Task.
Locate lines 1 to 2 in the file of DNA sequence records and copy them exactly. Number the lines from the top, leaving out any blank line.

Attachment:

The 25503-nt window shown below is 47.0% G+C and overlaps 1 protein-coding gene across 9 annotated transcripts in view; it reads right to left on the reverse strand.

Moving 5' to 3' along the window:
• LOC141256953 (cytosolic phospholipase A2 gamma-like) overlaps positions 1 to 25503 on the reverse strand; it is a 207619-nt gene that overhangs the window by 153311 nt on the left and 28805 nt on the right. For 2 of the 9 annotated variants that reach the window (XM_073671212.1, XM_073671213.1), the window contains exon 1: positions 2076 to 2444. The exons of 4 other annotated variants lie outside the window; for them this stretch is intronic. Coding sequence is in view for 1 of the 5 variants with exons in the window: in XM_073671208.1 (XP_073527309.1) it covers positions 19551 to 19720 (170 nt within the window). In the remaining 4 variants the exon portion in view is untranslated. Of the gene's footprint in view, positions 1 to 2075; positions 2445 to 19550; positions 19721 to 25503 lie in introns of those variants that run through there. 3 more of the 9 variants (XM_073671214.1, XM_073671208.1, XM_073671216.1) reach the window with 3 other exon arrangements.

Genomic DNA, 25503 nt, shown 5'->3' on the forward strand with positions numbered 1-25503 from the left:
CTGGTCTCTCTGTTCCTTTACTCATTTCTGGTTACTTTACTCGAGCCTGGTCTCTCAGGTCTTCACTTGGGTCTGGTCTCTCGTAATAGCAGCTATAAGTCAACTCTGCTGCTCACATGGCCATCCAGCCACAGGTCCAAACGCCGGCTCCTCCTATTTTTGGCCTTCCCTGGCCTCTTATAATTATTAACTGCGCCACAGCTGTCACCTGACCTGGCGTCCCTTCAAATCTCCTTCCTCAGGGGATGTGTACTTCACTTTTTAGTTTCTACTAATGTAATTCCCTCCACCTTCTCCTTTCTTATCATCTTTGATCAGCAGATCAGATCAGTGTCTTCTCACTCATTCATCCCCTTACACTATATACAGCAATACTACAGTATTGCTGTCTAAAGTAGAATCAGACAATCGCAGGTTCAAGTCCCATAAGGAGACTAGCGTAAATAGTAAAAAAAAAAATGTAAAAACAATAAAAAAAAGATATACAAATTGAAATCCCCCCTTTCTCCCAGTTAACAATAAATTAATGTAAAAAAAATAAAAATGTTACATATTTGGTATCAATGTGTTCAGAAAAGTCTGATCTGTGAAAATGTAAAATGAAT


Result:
The 25503-nt window shown below is 47.0% G+C and overlaps 1 protein-coding gene across 9 annotated transcripts in view; it reads right to left on the reverse strand.

Moving 5' to 3' along the window: